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Cal lined up with two deep safeties (not pictured), but the other nine players four yards or fewer from the line of scrimmage, and six of the nine in the ‘box.’ As Northwestern sent Shuler in motion from right to left, Cal shifted to the alignment shown, which at the snap basically became four down lineman backed up by four linebackers. Thus, taking Siemian out of the equation (he would hand the ball off), Northwestern was playing 8-on-8 on the middle half the field. And to make it worse, within that 8-on-8, Cal’s defense had more width. That’s not effective spacing, and the ensuing play, a wide receiver sweep to Shuler, got blown up for no gain.

On the next play, 2nd-and-10, NU comes out with a very similar look but to the opposite side of the field. Cal counters with two deep safeties, three defensive backs in press coverage, three linebackers, and three down linemen.

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Here, the problem isn’t Northwestern’s spacing – it’s actually pretty good – but how the Wildcats attack the Cal defense given the look they get. Here, in the middle of the field, Northwestern is seemingly playing 7-on-6 (again, not including Siemian). But rather than take advantage of that, McCall goes with a slow-developing pass play. The play ends up being a catastrophe because NU pulls a guard away from where Cal’s blitz comes from, and Warren Long inexplicably fails to pick up that blitz. But nonetheless, the logic behind the playcall, given the defensive alignment, is faulty.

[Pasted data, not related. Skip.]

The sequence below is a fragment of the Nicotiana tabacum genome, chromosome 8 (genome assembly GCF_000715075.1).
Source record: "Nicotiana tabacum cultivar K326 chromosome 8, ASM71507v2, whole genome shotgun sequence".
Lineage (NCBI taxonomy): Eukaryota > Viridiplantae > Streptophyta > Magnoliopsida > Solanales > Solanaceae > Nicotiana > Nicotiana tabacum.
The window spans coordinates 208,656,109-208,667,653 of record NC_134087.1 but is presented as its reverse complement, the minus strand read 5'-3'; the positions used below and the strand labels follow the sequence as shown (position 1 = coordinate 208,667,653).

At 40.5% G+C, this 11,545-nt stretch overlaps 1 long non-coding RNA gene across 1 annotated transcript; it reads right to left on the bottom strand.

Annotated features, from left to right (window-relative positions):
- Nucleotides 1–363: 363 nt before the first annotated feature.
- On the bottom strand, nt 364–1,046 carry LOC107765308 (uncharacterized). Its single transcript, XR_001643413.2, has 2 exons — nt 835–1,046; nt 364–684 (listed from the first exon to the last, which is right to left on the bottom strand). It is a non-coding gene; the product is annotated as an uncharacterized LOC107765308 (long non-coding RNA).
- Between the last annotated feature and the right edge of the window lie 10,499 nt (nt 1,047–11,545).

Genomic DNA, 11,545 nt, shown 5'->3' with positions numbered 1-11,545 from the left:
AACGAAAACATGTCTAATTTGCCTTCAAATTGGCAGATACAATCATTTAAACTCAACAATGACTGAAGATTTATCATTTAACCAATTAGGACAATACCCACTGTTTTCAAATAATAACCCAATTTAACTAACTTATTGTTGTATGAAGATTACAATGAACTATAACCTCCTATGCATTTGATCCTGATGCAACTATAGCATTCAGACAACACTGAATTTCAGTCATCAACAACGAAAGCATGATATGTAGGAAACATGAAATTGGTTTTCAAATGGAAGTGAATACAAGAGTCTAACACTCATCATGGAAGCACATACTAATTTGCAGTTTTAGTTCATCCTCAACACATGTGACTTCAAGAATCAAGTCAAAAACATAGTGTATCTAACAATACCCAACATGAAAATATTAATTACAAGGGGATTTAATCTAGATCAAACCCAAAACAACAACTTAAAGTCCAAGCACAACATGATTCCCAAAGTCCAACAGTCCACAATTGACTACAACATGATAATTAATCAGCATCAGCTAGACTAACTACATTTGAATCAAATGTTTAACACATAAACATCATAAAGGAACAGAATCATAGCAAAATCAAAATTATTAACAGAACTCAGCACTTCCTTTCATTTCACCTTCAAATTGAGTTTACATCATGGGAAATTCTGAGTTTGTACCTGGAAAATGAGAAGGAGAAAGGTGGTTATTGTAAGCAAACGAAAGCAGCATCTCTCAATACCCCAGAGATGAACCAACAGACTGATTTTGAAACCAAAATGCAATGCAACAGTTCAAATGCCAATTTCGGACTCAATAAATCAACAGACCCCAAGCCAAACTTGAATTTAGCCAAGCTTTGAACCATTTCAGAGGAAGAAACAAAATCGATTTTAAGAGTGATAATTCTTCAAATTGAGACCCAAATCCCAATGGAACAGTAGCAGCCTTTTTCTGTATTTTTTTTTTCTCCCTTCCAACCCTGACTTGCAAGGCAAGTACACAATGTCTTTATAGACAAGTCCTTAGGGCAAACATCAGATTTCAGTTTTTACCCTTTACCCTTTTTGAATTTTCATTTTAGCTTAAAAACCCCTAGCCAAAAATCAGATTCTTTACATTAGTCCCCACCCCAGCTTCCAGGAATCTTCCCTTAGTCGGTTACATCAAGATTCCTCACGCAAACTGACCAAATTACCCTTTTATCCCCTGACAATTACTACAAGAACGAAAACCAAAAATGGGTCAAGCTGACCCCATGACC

You can argue that the call is made without the knowledge of Cal’s alignment, but if there’s nothing built into NU’s offense that allows Siemian to change plays at the line, or check to a run play here, that’s a significant problem.

Now let’s look at Cal’s offense from the same game. On a 1st quarter 1st-and-10, the Bears line up in a formation similar to the two that NU used. The only slight differences are the positions of the tight end/third receiver to the left, and the running back (opposite side of Goff). And just like NU got, Cal gets a look that features a six-man box.

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As we saw with NU, this gives Cal 7-on-6 in the middle of the field. But whereas Northwestern failed to take advantage, Cal does so, and, unsurprisingly, the hole up the middle is gaping and the inside run gains seven yards.

Now let’s turn to Baylor, whose offense, when it comes to creating space and subsequently exploiting defensive alignments, is exemplary. Remember, this is something Northwestern failed to do on the plays that we looked at earlier.